While taxpayers have initiated a number of civil claims against the CRA, alleging everything from negligence to fraud, these claims are rarely successful, as courts have traditionally been reluctant to ascribe any duty of care to the CRA. However, the British Columbia Supreme Court’s decision in Leroux v. Canada Revenue Agency, 2014 BCSC 720 signals a shift in judicial thinking and provides guidance to potential litigants seeking to hold the CRA accountable for negligent conduct.

The CRA issued reassessments to Leroux for GST and income tax totaling more than $600,000, after interest and penalties. Following an appeal to the Tax Court, some payments made by Leroux and a successful application for interest relief, Leroux received a refund of $25,000. However, Leroux did lose his business and home. He sued the CRA for misfeasance in public office, and in response, the CRA argued it owed no private law duty of care to an individual taxpayer.

Prior to the decision in Leroux, courts for the most part accepted CRA’s position and found it owed no private law duty of care to taxpayers. Absent a duty of care, taxpayers are prohibited from pursuing the CRA in negligence.

In Leroux, the Court rejected the CRA’s position and held the CRA did owe a duty of care to Leroux, and by extension, other taxpayers. The Court also held that the CRA breached the duty of care owed to Leroux in imposing gross negligence penalties. In doing so, the Court found the auditor used the wrong standard for imposing penalties and that the penalties were applied to the whole of the income, including that resulting from issues the CRA itself argued were difficult and complex. The CRA could not characterize the issues as difficult and complex and at the same time, characterize the contrary positions taken by Leroux on those issues as grossly negligent. The Court went on to find that the CRA’s conduct in characterizing Leroux’s position as grossly negligent and assessing huge penalties, apparently for the purpose of avoiding a limitation period, was “unacceptable and well outside the standard of care expected of honourable public servants or of reasonably competent tax auditors”. What was objectionable, in the Court’s opinion, was not that the CRA was wrong, or that the auditor made mistakes in fact and law, but that the CRA misused and misapplied the term “grossly negligent” and proceeded to assess penalties that were as much as 900%.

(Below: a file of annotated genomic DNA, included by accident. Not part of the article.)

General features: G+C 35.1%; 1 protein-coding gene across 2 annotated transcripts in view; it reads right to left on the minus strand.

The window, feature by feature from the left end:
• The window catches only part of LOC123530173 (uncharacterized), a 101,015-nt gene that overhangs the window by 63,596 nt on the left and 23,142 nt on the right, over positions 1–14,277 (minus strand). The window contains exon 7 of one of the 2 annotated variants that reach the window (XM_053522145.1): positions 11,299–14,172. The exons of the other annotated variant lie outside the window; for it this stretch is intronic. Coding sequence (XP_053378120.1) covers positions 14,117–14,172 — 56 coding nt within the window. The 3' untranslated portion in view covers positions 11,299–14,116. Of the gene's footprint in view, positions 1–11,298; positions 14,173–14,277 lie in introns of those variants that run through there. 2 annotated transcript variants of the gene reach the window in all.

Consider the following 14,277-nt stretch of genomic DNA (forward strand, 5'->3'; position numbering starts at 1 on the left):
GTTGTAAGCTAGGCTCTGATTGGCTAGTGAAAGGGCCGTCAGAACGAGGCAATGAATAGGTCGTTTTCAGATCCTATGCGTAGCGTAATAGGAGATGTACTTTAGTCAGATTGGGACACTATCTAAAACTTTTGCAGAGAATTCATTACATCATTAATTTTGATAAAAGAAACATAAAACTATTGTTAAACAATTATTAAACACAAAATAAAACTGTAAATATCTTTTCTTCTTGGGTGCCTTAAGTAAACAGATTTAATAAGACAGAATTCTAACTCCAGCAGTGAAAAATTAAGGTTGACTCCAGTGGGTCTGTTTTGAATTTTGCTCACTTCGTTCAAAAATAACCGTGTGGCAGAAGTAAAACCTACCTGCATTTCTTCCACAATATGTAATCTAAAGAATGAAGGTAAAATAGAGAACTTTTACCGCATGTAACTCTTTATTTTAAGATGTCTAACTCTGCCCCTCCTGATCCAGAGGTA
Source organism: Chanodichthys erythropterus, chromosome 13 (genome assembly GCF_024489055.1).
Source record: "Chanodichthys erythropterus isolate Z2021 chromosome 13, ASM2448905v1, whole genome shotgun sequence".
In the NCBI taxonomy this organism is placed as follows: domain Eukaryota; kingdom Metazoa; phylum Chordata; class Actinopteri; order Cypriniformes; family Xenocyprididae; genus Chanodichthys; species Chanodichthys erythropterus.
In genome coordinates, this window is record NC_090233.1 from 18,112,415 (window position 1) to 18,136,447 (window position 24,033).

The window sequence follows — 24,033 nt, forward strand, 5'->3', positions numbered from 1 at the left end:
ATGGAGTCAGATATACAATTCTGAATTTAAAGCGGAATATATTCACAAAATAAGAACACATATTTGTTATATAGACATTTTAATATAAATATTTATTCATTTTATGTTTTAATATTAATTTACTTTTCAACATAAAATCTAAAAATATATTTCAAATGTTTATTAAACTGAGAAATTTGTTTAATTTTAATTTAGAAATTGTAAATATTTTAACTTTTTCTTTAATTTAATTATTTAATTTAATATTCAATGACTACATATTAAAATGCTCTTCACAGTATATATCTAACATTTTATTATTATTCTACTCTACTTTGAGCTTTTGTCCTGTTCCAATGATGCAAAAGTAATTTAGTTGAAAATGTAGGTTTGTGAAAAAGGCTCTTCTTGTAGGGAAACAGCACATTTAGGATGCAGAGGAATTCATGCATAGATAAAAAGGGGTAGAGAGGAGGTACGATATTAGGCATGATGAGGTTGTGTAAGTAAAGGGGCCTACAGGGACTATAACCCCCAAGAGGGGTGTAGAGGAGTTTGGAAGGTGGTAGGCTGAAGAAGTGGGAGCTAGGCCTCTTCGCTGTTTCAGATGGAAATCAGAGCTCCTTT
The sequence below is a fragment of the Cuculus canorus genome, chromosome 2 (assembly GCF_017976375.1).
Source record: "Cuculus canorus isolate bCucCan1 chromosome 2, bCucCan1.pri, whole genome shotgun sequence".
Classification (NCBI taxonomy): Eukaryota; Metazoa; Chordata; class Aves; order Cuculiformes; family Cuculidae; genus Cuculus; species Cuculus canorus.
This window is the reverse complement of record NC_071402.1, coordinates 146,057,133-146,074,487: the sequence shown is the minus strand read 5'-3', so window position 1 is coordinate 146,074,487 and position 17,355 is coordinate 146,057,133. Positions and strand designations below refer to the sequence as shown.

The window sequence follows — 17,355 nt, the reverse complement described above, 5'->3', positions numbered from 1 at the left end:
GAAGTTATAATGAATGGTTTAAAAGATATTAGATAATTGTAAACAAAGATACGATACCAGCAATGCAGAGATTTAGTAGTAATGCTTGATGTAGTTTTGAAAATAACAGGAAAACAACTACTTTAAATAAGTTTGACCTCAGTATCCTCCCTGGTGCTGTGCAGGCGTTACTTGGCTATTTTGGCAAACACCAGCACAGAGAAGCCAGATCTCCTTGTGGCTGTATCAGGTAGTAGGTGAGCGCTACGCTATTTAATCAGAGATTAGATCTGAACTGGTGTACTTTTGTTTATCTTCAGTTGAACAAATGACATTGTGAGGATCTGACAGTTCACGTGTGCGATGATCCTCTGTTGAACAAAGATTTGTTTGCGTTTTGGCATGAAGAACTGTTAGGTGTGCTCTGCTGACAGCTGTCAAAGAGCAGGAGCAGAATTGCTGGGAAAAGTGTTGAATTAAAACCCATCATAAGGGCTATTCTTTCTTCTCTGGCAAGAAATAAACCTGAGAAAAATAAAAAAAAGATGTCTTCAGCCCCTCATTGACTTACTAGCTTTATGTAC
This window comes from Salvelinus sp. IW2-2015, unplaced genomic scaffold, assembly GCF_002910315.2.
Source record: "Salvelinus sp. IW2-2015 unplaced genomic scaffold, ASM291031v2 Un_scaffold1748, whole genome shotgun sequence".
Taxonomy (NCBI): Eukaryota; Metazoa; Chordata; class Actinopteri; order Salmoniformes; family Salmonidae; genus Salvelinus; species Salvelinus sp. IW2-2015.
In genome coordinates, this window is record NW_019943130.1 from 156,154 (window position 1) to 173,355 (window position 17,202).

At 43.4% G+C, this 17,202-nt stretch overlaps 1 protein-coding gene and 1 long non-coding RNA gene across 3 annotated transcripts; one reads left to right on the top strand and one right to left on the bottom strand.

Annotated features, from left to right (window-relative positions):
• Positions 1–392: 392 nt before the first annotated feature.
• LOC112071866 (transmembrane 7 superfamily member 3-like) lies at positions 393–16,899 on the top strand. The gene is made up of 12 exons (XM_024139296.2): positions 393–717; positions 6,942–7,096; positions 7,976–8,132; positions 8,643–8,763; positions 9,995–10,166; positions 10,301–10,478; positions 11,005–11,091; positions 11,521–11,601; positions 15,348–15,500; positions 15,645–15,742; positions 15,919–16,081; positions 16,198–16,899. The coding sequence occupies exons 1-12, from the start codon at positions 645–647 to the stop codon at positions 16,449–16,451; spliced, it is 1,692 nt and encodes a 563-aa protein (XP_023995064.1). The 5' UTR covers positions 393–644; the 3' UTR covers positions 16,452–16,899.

Ultimately, Leroux was not successful in his claim against the CRA because he could not prove that his losses were caused by the CRA’s negligent conduct. However, for Canadian taxpayers, Leroux is a winning decision, as it reinforces the CRA’s accountability in issuing assessments, auditing and imposing penalties. While it will rarely be the case that the CRA’s conduct is actionable, the Leroux decision provides an additional check on what can and cannot be done by employees of the CRA in the course of their duties. Hopefully, Leroux will be the first in a line of cases that will further and better define the scope of the CRA’s civil law duties to taxpayers.